Fat. Let’s not beat around the bush, shall we? Fat’s probably the best place to begin a discussion of Chicken Rillettes with Preserved Lemon and Summer Savory. Au debut, as the French say, in the beginning, rillettes meant one thing – pork. Or rather, pork and fat. Rillettes was pork that had been salted, cooked slowly in pork fat, shredded, then preserved in the same fat, and served at room temperature, usually spread on toast. Rillettes* are now found all over France, and while pork is still popular, in the Southwest, the Midi-Pyrenees, extending down to the Spanish border, the technique is more often seen with duck or rabbit. Today rillettes of salmon, tuna or other fatty fish, or even mushrooms are not uncommon on pricey menus. It’s hard to argue with that–what doesn’t taste good when cooked slowly in fat and salt?
I don’t think a day of our trip to France passed without yet another version of rillettes or fois gras being put in front of us, often atop a salad, which seemed to be the customary way of serving them in the Quercy region where we were staying. Sarriette, summer savory, a traditional herb for braising, was a common flavoring, also often planted next to beans, an ingredient in another of Quercy’s regional specialities, cassoulet, where it is thought (don’t ask me how) to protect the beans from beetles. Sharp or sour condiments contrast nicely with the rich saltiness of rillettes, so pickles and mustard frequently materialized from culinary stage left as soon as we were served.
Rillettes also take well to preserved lemon, a non-traditional idea we found at the Auberge Flora, in Paris, where Chef Flora Mikula, famous for her contemporary spin on southern (French) country food, served us rabbit rillettes with preserved lemon. After – briefly, very briefly - wondering whether we could ask readers to braise a couple of rabbits, Jody decided to apply the same technique to chicken thighs, the tastiest and easiest part of the bird to bone.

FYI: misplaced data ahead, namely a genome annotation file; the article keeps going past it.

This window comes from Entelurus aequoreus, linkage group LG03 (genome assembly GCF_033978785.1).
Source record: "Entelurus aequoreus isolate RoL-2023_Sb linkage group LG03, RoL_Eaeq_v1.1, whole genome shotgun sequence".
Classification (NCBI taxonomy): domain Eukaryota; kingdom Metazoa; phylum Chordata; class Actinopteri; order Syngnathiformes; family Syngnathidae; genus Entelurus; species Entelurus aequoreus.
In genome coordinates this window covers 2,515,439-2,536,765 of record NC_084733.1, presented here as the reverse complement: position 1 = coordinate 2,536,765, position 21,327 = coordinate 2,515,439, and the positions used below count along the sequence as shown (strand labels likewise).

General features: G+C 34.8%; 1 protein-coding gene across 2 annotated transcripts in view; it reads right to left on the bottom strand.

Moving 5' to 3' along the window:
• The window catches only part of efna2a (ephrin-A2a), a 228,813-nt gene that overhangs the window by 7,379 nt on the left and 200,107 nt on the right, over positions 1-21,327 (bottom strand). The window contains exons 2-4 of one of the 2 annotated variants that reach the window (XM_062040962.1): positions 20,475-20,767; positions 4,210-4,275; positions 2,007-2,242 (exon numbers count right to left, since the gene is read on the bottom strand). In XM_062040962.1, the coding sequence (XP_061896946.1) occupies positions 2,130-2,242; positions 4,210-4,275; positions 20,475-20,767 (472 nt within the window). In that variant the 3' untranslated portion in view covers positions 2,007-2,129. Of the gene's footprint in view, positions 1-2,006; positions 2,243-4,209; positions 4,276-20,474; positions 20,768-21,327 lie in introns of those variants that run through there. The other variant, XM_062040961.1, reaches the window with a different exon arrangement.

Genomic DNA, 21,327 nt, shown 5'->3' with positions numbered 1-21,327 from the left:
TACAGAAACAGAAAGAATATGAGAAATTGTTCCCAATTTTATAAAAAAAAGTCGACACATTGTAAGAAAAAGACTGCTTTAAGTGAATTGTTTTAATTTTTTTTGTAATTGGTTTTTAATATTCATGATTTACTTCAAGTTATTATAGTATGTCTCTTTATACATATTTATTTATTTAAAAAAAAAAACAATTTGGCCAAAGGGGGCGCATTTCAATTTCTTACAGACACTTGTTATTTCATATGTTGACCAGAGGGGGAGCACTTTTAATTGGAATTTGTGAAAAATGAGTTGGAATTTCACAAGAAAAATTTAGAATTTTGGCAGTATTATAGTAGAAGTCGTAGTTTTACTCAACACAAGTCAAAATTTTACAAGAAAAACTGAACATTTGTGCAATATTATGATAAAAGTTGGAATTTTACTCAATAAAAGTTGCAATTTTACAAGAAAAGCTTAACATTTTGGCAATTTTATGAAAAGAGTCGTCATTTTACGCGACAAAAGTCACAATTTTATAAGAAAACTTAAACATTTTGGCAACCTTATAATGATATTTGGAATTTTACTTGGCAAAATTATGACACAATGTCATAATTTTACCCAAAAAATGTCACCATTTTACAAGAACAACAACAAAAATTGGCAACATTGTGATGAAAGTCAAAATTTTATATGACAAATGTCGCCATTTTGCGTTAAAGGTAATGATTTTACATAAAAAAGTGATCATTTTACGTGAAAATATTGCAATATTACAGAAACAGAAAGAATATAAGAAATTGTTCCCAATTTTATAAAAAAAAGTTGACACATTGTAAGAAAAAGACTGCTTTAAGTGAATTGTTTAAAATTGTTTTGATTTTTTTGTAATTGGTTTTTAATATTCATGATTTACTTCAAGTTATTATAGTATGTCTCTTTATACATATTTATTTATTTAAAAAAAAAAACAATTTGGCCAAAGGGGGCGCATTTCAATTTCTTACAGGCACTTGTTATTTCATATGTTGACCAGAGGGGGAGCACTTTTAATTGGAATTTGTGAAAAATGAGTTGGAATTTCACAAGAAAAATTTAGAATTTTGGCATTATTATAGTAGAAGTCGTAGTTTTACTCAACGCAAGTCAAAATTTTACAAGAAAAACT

A slow cooker is custom made for rillettes, although you can also use a Dutch oven over very low heat.
This recipe fills six 6.5-ounce bail-lid jars with rillettes. An open jar of rillettes can be as difficult to close – just one more bite – as a pint of good of ice cream. Etymological reflection helps. “Rillettes” is the plural diminutive of the old French word “rille,” a piece of pork. Pig, piglet. Rille, rillettes. Rille probably evolved out of an even earlier term for “board” or “straight edge,” from the Latin “regula,” meaning a straight edge. Presumably all those early cooks of rillettes were shredding their pork atop boards of one kind or another. Regula, of course, has given us all manner of English words about rules and limits, including self-regulation. A single jar of rillettes was enough for Jody and me for a last-minute late-night dinner, with pickles, mustard, bread and salad, and a bottle of inky wine from Cahors. Unless you’re riding in the Tour de France, you may want to draw your own straight edge at the one-jar limit. We’re keeping two jars in our fridge for emergencies, and we’ve prudently frozen the remainder, to be restored as a first course for a dinner party, or as needed for sharing out at a picnic. There is such a thing as having too much of a good thing available. Enjoy. Ken
*Rillettes is one of those rare words whose verb agreement in English may be either singular or plural. Rillettes is… and rillettes are… both appear, depending on the context. In French rillettes are treated as plural.
Chicken Rillettes with Preserved Lemon and Summer Savory
- 3 pounds bone-in chicken thighs
- 2 tablespoons kosher salt
- Freshly ground black pepper
- 4 ounces pancetta, cut into ¼-inch pieces